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Interactive video lesson plan for: 4 Remarkable Wild West Women | What the Stuff?!

Activity overview:

-Calamity Jane was buried next to WILD BILL HICKOK (not Buffalo Bill) in Deadwood, SOUTH DAKOTA (not California)

I wouldn't mess around with these awesome women of the American frontier!

12 Renowned Women of the Wild West

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Music Attribution:
"Airship Fury" by Jahzzar

• Pearl Hart
• Born around 1870 but was already into a lifestyle of morphine and robbery by the age of 22.
• When her husband left for the Spanish-American War, Hart robbed stagecoaches with a German drifter named Joe Boot, while she herself was dressed like a man.
• One newspaper from the time thought Hart was the leader of the two, because Boot was a “weak, morphine depraved specimen of male mortality.”
• Took $421 from 3 passengers, but Hart reportedly gave each of them $1 back so they could afford something to eat.
• Famously said: “I shall not consent to be tried under a law in which my sex had no voice in making.”
• Spent 18 months in prison for stagecoach robbery. But after a year she became pregnant while in prison. To avoid having to explain how this happened, the governor of Arizona pardoned her for early release.
• Calamity Jane
• Born Martha Jane Canary in Missouri around 1856.
• (Supposedly) Received her nickname when she rescued an army captain in South Dakota when their camp was attacked by Native Americans. Historians dismiss this and think it was more likely because she always got into trouble and “calamity” followed her everywhere.
• Also claimed she was a military scout. But was likely a “camp follower,” the ambiguous term for prostitution.
• Described as hard-drinking, transient, sharp shooting, “don’t-mess-with-me” kind of gal.
• In Deadwood in 1878, Calamity Jane cared for people afflicted with smallpox, at risk to her own health.
• By the 1880s stage plays and dime novels spread the exaggerated fabrication of her personality. She wrote her own autobiography to profit on these legends. And performed her tales in dime museums and at the 1901 Pan-American Exposition in Buffalo, New York.
• Died in 1903 from “inflammation of the bowels”... also known as alcoholism.
• Buried next to Wild Bill Hickock in 1903.
• Belle Starr
• Nicknamed “The Bandit Queen” and “The Petticoat Terror of the Plains.”
• Born in Missouri in 1848. Ma,ed Myra Maybelle Shirly Reed Starr.
• As a child the Jesse James gang hid out at her family farm. Starr went on to provide refuge for outlaws as an adult.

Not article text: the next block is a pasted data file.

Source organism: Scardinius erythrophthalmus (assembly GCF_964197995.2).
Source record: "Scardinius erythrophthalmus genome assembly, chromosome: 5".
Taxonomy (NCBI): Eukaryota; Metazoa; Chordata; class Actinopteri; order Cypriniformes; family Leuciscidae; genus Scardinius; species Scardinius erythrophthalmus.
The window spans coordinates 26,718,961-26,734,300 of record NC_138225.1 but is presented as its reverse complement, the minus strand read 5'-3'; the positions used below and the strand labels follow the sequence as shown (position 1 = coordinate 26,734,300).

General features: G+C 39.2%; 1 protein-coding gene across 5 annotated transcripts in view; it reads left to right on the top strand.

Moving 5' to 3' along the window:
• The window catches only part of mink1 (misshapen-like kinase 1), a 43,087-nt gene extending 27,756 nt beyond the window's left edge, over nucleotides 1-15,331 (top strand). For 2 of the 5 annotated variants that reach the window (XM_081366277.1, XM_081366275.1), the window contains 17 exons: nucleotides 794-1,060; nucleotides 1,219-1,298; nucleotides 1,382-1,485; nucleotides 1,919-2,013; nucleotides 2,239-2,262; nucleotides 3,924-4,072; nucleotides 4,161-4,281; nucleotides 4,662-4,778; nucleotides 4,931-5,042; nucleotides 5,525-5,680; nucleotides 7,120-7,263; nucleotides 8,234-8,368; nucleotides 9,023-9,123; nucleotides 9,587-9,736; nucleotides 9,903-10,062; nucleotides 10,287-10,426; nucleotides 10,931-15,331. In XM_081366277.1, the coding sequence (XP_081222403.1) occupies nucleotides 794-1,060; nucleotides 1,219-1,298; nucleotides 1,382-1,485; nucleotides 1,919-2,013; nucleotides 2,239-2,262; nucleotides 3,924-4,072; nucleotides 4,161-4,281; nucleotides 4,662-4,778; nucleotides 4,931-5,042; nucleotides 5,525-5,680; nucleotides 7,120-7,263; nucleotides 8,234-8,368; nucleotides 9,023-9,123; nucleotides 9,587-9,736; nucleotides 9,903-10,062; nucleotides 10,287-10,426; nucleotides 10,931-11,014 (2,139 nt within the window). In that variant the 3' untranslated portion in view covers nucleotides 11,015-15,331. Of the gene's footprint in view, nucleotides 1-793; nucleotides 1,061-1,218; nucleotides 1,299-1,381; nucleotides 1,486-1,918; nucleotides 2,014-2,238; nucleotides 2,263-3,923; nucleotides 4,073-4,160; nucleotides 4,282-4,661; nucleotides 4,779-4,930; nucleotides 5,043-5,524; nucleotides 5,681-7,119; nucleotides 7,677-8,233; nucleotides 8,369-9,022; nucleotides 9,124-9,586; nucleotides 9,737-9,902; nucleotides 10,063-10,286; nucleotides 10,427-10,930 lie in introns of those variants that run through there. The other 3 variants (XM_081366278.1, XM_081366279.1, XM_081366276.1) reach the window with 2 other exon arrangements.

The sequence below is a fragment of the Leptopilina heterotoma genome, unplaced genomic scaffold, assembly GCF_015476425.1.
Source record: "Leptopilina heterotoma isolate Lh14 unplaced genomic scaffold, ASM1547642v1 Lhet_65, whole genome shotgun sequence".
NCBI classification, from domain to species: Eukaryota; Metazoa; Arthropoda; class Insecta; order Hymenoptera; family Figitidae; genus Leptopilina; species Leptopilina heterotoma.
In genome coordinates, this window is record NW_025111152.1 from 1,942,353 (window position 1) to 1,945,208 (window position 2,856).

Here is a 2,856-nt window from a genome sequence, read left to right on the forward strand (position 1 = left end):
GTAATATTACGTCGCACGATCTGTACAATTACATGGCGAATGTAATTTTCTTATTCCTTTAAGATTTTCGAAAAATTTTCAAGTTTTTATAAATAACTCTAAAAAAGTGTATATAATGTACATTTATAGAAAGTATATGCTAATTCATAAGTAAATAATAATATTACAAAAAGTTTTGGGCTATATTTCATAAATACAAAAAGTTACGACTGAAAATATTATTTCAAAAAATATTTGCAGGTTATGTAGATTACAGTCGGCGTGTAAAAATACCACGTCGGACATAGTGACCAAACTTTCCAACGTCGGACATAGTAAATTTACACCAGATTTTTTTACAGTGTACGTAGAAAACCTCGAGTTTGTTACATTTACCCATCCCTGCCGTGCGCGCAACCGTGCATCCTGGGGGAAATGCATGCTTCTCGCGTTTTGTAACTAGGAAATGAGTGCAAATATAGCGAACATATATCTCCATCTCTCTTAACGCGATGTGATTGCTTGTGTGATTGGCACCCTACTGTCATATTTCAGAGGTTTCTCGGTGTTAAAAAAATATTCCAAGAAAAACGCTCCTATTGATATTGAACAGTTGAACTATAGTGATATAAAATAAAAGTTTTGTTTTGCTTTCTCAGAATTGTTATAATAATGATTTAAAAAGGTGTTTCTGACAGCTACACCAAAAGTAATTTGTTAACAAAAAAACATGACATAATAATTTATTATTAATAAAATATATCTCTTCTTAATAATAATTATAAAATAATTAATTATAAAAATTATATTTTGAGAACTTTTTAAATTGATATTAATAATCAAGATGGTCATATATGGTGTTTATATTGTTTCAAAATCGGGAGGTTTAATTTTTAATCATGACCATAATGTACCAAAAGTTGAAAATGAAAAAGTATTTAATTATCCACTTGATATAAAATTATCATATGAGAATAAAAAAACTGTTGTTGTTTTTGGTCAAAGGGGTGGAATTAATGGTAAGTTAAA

• Described as: "bony and flat chested with a mean mouth; hatchet faced; gotch-toothed tart."
• Went on the run with her husband Jim Reed after he was involved in murder. They counterfeited and robbed banks together. Reed was killed in 1874 by a deputy sheriff.
• Shot in the back and face while riding her horse home in 1889. The identity of her murderer was never determined. It is speculated to be either revenge, her father or even one of her children.

• Only five feet tall and 110 pounds.
• Annie Oakley’s sharpshooting feats:
• She shot cigarettes from her husband’s mouth and potatoes from her dogs’ heads, and she split a playing card turned sideways.
• Sometimes the ambidextrous Annie did trick shots with both hands at once. Sometimes she rode a bicycle while she shot.
• She could shoot the flames off candles as they rotated on a wheel or hit a dime in a man's hand, leaving his fingers intact and her audience breathless.
• While many trick-shot artists used a mirror to shoot backward, Annie did them one better: she fired over her shoulder by sighting in the narrow reflection from a Bowie knife blade.
• Annie Oakley’s interactions with other famous people:
• Germany’s Kaiser Wilhelm II trusted her to shoot the ash off of his cigarette while he smoked it.
• Beat the Grand Duke of Russia in a shooting match.
• In 1922 was partially paralyzed by a car accident.
• Died in 1926. Her entire fortune was discovered to have been spent on women’s rights and children’s charities. Although while alive she did not advocate for women’s voting rights.

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